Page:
Avatar Explore aims to have a human successfully cooperate with a semi-autonomous rover to locate a heat source and drive to it. Other missions where the heat source is placed at different locations will be attempted, and the experimenters will attempt to identify the features that make the human/machine interaction effective, and those that are not productive. This will be in the context of a crewmember that is not dedicated to this single task, and has no prior knowledge of the terrain. Avatar Explore is the first terrestrial rover ever controlled from space, demonstrating the capacity to have a crew orbiting a moon or planet and perform remote supervision of rovers to find a landing spot, do ground truthing or conduct science.
Information exchanges for Avatar Explore is performed through file exchange to simulate a low-bandwidth channel, which is a common feature of planetary operations. The crewmember will analyze the telemetry files received from the rover and prepare a command file that is sent to Earth. Once the command file is received, "Red" will open the file and execute the instructions. All the data acquired during execution will be stored and sent back to the crewmember for another iteration of the process. The crewmember will analyze this data and designate destinations for the rover to navigate to autonomously. "Red" will be instructed to take more laser scans and thermal images to locate the heat source. The scans will then be blended into a composite of 3D topographical data and two-dimensional thermal images.
As humans travel further into the solar system, we will increasingly rely on robots to access difficult environments. The Avatar Explore Mars simulation will one day become a reality. By contributing Canadian technology and experience now, our ability and capabilities to play a vital and dynamic role in future space exploration is improving.
Avatar Explore is intended to encourage aspiring researchers with a vision in remote communications to pursue research opportunities in space robotics, which will inevitably lead to advancements in operational protocols.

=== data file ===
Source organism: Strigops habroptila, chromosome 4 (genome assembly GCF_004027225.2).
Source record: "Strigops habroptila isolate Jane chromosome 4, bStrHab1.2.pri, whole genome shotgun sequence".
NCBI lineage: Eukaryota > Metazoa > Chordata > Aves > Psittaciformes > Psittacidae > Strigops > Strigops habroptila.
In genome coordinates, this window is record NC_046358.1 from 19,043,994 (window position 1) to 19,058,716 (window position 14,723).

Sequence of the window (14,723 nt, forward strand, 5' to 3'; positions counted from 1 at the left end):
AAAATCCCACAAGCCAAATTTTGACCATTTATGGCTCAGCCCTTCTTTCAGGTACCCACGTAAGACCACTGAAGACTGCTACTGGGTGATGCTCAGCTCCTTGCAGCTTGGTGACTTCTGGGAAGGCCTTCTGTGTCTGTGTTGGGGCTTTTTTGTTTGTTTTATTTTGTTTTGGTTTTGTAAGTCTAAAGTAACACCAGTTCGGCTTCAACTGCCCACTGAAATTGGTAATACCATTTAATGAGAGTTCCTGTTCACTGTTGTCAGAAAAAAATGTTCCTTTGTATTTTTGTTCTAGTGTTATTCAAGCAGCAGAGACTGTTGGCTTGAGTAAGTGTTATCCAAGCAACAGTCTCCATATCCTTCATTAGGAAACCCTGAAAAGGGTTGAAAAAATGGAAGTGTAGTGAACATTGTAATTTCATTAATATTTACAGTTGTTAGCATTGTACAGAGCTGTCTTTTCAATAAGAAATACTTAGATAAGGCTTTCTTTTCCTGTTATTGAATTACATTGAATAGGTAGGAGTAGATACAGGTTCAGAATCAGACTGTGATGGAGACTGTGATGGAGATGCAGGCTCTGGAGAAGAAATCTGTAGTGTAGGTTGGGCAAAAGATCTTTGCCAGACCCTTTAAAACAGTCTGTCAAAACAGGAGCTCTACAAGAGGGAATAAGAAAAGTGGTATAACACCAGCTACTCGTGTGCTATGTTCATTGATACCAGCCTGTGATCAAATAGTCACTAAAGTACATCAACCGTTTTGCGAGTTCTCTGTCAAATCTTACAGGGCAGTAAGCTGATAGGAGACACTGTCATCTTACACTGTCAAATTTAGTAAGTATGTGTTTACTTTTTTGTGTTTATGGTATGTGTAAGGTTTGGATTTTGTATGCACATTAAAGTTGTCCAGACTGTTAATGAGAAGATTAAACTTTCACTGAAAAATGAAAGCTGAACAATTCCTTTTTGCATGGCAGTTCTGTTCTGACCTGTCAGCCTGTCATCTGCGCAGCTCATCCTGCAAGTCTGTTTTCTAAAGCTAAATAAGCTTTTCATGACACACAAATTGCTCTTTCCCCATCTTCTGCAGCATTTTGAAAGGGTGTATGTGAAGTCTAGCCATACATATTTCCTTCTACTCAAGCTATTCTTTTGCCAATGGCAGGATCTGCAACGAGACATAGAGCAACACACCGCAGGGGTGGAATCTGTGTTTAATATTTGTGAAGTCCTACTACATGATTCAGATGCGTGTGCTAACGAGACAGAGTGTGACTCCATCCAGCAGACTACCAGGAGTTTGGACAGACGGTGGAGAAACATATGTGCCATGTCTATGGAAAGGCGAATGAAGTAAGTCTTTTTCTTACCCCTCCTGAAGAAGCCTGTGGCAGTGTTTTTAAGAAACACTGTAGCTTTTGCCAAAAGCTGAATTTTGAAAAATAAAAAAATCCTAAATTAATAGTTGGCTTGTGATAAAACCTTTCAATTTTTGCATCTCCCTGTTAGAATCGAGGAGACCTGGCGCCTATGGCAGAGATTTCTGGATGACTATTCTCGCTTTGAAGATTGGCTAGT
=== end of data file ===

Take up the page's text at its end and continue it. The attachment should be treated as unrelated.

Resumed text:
Operational Requirements and Protocols
The Avatar rover is located in St. Hubert, Quebec and navigates in the MET which is 30m x 60m. The rover is equipped with a Lidar and an infrared camera, both mounted on a panning unit. The first feedback the ISS crewmember receives is a Lidar measured 3D map of the rover’s immediate surroundings, along with an infrared panorama, so the crew can start looking for a thermal source.
The crew uses a graphical user interface to select destinations for the rover, where more infrared panoramas will be taken. To simulate the narrow bandwidth, the user may request more panoramas that can be downloaded in a single turn (pass). The data not requested are stored on the rover’s hard-disk and can be requested later, as required.
Decadal Survey Recommendations
Information Pending^ back to top
Information Pending^ back to top
Dupuis E, Langlois P, Bedwani J, Gingras D, Gendron M, Salerno A, Allard P, Gemme S, L'Archeveque R, Lamarche T. The Avatar-EXPLORE Experiments: Results and Lessons Learned. International Symposium on Artificial Intelligence, Robotics and Automation in Space (i-SAIRAS), Sapporo, Japan; 2010 Aug 29 - Sep 1
Ground Based Results Publications
Martin E, L'Archeveque R, Gemme S, Rekleitis I, Dupuis E. The Avatar Project: Remote Robotic Operations Conducted from the International Space Station. IEEE Robotics and Automation Magazine. 2008; 15(4). DOI: 10.1109/MRA.2008.929926.
Canadian Space Agency
Image of the Mars Emulation Terrain (MET) at the Canadian Space Agency in St. Hubert, Quebec. Image courtesy of CSA.
+ View Larger Image
Image of "Red" autonomously exploring the Mars Emulation Terrain MET. Image courtesy of CSA.
+ View Larger Image
Image of "Red" using a laser to scan the terrain and provide 3D images. Image courtesy of CSA.
+ View Larger Image